January 9th, 2013
For most mid-size and large companies, there’s a constant flow of documentation – contracts, invoices, memos, records, meetings notes, agendas, handouts, client files, proposals, RFPs… the list goes on and on. Problems often arise when the massive amount of documentation becomes overwhelming, or when you can’t find that one document that’s essential to completing a project. Dashing from office to office in search of a signature or a single piece of paper is daunting and unproductive.
In today’s digitally dominated business world, efficient companies need to have a process for converting paper files into a digital format, and integrating them into some type of document management system. For smaller business, a simple office scanner and basic software may suffice. For larger companies, it’s another story.
A part- or full-time document management professional may be crucial to improving efficiencies and productivity among all team members. For instance, let’s say you have loads of legacy documents or files that need to be converted to a PDF format, and then indexed for fast retrieval. That process can take many hours – and who has those extra hours to spare?
Here are five signs you need a document management professional in house:
- You have a constant flow of paper files or incoming forms that are steadily increasing file storage space on site.
- Retrieving paper-based files is a slow and arduous process. Or, (even worse) you have to continually retrieve documents from an off-site storage facility.
- You are unable to digitally retrieve scanned files because the company’s digital data is not indexed properly, and/or it’s not searchable.
- Your paper files are always getting misfiled or misplaced. You’re constantly hunting for documents.
- You aren’t properly prepared for an unplanned disaster, such as a fire, theft or equipment malfunction.
June 14th, 2010
Large engineering companies, government agencies, school districts and libraries have archived content on microfilm for decades. Typical film archives have been used for grade transcripts, equipment manuals, newspapers, accounting documents, engineering drawings, etc. In many cases, there are large amounts of valuable data on this film, but it’s very difficult to locate specific information when stored in this format. Here are the top five reasons for converting that microfilm and microfiche into a digital format:
- Equipment to read and create new film is outdated and readers are either hard to find, take up too much space, or are in need of repair.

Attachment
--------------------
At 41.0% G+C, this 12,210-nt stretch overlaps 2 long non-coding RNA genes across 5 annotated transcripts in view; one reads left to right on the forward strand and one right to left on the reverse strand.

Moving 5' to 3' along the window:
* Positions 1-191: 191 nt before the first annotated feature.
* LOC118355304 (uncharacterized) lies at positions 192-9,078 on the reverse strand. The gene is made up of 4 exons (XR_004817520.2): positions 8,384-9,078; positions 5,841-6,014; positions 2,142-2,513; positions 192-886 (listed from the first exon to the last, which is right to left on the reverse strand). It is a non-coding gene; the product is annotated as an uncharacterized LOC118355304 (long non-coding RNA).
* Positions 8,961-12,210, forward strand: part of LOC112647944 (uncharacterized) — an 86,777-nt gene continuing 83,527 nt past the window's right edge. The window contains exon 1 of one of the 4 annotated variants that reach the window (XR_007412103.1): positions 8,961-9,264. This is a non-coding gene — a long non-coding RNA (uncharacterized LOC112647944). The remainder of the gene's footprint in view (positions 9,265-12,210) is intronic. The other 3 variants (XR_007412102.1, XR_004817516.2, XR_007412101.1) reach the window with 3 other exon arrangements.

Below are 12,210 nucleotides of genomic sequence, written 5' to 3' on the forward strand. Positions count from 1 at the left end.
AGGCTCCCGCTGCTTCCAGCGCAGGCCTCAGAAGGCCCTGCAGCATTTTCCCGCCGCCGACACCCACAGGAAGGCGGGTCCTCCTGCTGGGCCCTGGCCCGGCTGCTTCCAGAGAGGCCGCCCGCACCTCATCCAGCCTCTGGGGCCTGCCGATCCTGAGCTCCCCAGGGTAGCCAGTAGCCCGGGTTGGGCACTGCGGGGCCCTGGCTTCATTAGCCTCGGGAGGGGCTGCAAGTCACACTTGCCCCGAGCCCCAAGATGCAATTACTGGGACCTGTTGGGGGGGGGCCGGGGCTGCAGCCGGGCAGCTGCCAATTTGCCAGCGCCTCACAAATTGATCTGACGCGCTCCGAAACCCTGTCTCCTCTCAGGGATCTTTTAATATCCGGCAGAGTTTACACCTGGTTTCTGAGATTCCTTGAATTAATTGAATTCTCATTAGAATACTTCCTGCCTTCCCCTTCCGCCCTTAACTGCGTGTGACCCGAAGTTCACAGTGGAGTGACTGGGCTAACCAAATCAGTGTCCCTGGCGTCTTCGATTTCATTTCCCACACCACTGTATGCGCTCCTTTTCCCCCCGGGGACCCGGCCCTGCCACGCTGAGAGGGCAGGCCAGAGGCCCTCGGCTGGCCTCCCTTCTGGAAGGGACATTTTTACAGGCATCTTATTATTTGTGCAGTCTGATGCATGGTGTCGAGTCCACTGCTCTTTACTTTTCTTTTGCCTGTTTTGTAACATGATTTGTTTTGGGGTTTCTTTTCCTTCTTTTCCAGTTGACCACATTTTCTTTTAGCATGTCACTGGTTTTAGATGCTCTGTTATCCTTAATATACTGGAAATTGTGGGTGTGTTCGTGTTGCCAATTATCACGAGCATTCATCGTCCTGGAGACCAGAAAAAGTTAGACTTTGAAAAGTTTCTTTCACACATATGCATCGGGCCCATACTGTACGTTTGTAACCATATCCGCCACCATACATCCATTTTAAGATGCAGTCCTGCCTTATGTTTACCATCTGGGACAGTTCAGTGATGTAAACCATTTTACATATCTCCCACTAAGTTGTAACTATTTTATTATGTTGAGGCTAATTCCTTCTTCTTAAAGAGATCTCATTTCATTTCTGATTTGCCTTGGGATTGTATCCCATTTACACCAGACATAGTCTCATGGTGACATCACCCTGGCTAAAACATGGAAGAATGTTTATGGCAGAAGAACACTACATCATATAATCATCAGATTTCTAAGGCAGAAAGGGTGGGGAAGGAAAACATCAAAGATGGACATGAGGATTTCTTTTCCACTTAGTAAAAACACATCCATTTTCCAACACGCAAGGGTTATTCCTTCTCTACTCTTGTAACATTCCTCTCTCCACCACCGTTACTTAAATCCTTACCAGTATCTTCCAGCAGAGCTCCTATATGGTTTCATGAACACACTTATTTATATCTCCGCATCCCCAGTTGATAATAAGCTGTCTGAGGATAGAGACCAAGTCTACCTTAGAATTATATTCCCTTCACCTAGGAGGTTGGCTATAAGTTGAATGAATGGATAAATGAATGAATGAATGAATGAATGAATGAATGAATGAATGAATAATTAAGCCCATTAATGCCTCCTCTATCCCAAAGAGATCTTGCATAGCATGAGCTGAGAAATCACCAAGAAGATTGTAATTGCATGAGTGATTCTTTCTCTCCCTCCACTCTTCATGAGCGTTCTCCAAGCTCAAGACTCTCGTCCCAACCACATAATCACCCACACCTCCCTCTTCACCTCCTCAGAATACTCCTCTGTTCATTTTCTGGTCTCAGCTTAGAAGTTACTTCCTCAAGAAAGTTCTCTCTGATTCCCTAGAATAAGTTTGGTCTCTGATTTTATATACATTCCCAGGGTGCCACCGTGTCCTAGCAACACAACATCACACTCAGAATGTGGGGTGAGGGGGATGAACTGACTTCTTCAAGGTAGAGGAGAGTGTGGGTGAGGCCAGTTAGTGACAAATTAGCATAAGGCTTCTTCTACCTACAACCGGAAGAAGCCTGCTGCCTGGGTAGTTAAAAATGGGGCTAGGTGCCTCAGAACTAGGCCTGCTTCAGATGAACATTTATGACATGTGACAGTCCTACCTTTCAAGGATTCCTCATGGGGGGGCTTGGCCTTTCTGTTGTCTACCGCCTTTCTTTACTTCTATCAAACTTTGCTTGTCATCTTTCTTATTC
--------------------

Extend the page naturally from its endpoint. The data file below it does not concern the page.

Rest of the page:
- It can be extremely time consuming to search through film, whether it be 16mm rolls, 35mm rolls, or in microfiche format.
- In order to use the information, the image from the film needs to be printed, scanned, then optionally recognized optically (OCR) in order to make the data usable.
- Film is usually stored in one place and prone to disasters or degraded over time. Digital storage is safe and secure. Disaster recovery systems can also be integrated.
- Importing the digitized content into a document management system (along with index data or utilizing OCR techniques) converts the archives to a useful format. Retrieval can be quick and easy.
Organizations that make the commitment to digitize film archives have seen a substantial increase in efficiency. Time to search for digital archive images is drastically reduced, leading to better customer service and reduced labor costs.
Professional scanning bureaus have the expertise and equipment to efficiently digitize your archives. Although the economy is putting a squeeze on budgets, and these types of projects have been put on hold, consideration must be made on the cost for film storage and labor costs for retrieval.
Does your organization utilize microfilm or micofiche? If so, what has prevented you from digitizing the data?
May 21st, 2010
I know, I know… You’re thinking there is no way any blog post is going to convince you to scan all your medical records. And I’m not saying you should scan every single shred of paper in every patient chart – but you should consider at least partially scanning all your charts. Here’s 5 reasons why:
- More Office Space – The most obvious reason to digitize charts is to free up space and use that space for more productive activities (new physician, additional admin staff, etc).
- Speed Up EMR Adoption - During an EMR transition, the last thing a practice needs is both live paper-based charts and digital charts. Using paper and digital charts in tandem can be ineffective because physicians will naturally gravitate back towards paper. Plus, this will drastically slow EMR adoption and patient records quickly get out of sync.
- Create a Disaster Recovery System – Digital data can be easily replicated and taken off-site as a form of disaster recovery. This certainly provides peace of mind for practice admins.
- Increase Productivity – Practices are much more productive when they eliminate or reduce paper-handling. By scanning charts after go-live on EMR, you have the opportunity to go paperless quickly and never look back. EMR systems are well-equipped to view digital images of older chart images, so a patient chart is only in one place and one-place only.
- Save Money - It’s true! If you figure out how much time and money is spent on paper-handling activities in the office (filing, refiling, paper, staples, copiers, faxing, mailing) and how much more efficient the office would run without paper, the choice is quite clear.
Interested in learning more about the chart scanning process and benefits? Check out these case studies featuring medical practices that made the digital leap after implementing EMR systems.
- Case Study 1: Pima Heart Cardiology digitizes patient charts after converting to the NextGen Electronic Medical Record (EMR) system.
- Cast Study 2: Digestive Disease Consultants digitizes patient charts converting to the ChartCapture (EMR) system.